We managed to survive but were drenched through however I was intent that if I went back to the tent I’d miss a good spot for Portishead and I wanted desperately to see them. Sadly not only were they nearly an hour late but it’d started raining heavily again, and did so for the next few hours to such a degree that water was seeping through my waterproof coat.

As Portishead finished all i wanted to do was go back to my tent and sleep. Problem was I was now cold, tired and confused so I couldn’t find my tent no matter how hard I tried so my brain somehow told me to get a warm drink and calm down. I remember sitting in a tent with a dozen or so other lost souls just looking like we’d survived the Somme as there was a palatable air of shock as this wasn’t weather the festival had ever had to such a severe degree. Even the old hands were shocked by it.

Eventually I composed myself enough to go back looking for my tent, which I found easily enough in the dawn light, but Chris’s tent had been wiped out and he was kipping in mine when I got back. So we squeezed in and all I remember is quickly falling to sleep and hoping it was all a dream.

Sadly it wasn’t. The next morning Chris had got together what he could rescue of his stuff and stuck it in his car while the others looked miserable. I didn’t have any dry clothes. I was wet and miserable, but the sun was out, it was warm and there was signs things might get better so we gave it the day.

However as Chris was now fed up with his friends moaning he tagged with me for the rest of the day. As his own clothes were mainly still soaked Chris was wearing one of the Showsec jackets he brought which meant he suddenly had people paying attention to him. This was the only perk in an otherwise pretty sad day as the pair of us tried to milk something out of the festival.

Unfortunately as the dance tent was full of human waste thanks to someone hitting the wrong switch when they were pumping water out of it, we couldn’t hang around there which meant going to the main stage to see Robbie Williams. We were desperate souls by this point.

And we sat on bin bags watching Robbie we looked at each other and said ‘shall we go home tomorrow’ at virtually the same time. This isn’t to say we didn’t have fun on that Saturday night but the punchline was we went to get something to eat after Blur’s headlining set and both ended up being sick in a bush.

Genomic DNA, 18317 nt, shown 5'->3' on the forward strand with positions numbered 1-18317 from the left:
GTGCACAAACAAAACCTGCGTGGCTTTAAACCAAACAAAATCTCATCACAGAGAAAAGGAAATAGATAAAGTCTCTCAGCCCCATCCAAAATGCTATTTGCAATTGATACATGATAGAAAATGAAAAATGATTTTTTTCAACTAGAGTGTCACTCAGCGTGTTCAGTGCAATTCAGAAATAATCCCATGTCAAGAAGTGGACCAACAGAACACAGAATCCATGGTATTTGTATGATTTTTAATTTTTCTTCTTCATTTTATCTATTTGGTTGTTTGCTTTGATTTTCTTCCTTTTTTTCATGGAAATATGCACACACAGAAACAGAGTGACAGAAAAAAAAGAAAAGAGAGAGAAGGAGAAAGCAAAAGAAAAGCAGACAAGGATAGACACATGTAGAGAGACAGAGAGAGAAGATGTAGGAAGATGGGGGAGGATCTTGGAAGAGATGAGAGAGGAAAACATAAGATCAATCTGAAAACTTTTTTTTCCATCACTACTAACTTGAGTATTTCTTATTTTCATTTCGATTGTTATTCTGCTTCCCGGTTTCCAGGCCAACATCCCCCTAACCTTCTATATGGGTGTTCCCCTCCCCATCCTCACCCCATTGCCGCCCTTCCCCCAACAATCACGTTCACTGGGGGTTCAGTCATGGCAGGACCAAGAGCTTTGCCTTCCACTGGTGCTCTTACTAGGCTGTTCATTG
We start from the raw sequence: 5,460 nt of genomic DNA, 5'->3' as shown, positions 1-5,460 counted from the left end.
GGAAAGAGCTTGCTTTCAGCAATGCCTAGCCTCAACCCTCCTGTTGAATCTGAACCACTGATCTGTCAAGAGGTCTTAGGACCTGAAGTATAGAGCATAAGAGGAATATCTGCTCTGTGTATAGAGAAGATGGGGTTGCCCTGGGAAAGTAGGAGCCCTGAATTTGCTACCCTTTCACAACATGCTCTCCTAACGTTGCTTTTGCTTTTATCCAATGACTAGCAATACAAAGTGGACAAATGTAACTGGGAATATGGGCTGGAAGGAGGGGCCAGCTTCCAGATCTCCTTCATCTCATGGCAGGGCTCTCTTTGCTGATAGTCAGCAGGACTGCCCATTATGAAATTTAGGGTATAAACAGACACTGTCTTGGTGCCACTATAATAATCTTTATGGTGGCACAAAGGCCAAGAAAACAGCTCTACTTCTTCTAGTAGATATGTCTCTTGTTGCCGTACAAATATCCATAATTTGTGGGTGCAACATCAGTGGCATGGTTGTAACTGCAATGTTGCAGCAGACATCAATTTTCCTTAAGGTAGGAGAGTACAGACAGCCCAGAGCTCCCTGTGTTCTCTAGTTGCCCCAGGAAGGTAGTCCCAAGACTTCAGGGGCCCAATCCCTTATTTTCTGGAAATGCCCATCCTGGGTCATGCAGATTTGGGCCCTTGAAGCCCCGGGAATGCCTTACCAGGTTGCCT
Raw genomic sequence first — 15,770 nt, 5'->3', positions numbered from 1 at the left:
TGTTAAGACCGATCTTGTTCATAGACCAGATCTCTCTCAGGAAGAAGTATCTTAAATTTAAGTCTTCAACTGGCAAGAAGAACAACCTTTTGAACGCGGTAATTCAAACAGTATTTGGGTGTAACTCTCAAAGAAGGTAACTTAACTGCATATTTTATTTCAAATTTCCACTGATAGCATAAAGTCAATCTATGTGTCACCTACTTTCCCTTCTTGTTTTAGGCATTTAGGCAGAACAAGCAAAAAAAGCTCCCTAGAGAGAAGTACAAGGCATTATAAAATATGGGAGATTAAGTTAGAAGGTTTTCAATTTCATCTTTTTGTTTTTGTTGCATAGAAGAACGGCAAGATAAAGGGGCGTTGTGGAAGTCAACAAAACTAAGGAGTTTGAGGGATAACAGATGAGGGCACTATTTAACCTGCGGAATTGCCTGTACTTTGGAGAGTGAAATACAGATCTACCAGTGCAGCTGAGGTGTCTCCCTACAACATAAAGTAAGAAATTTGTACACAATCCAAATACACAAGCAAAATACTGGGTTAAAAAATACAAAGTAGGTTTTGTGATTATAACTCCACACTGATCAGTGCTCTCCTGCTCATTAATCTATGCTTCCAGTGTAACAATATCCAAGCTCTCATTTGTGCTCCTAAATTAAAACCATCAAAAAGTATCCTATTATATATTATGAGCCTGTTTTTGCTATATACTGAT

Chris kipped that night in the car, but we’d agreed to see how we felt in the morning and check with the others how they felt.In the morning they felt like going home. Chris wanted to go home. I wanted to see Pulp headlining but I wanted to go home. We packed up and went home.

The irony was as soon as we got onto the motorway the sun came out. In fact it was a lovely warm day that Sunday. We pulled into the service station looking a shocking mess, but we were on dry land and it didn’t feel like the world was slowly ending. The battle for survival was over!

We got back to Leicester early evening, and in fact after I had a bath and got some dry clothes on I headed down the pub to watch the Nigeria game in the World Cup before coming home to watch Pulp’s set from a comfy sofa in a warm and dry living room with my cat purring in my lap.

Which ends the story of Glastonbury 1998. The second muddy year but unlike 97 it rained all weekend which made it miserable, and people generally were miserable but don’t let these people who say ‘ah, but it’s not a real Glastonbury unless it’s muddy and wet’ think they know what they’re on about. They don’t. They’re idiots. The festival is fucking horrible when it’s wet. I can deal with the mud when it’s drying but when everything is constantly liquid it’s impossible to love.

The effect of this though on the TV audience was to help build up the modern mythology of the festival, so you were a ‘true festival goer’ if you stuck the weekend out. That was the narrative on TV and in the press, not to mention the early days of the internet.

1999 had to be better. The last festival before the Millennium. The 30th anniversary was the next year. It was all set up to be a classic and we’ll see how much that actually came to pass…

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7 thoughts on “It’s the End of the World As We Know it-Glastonbury 1998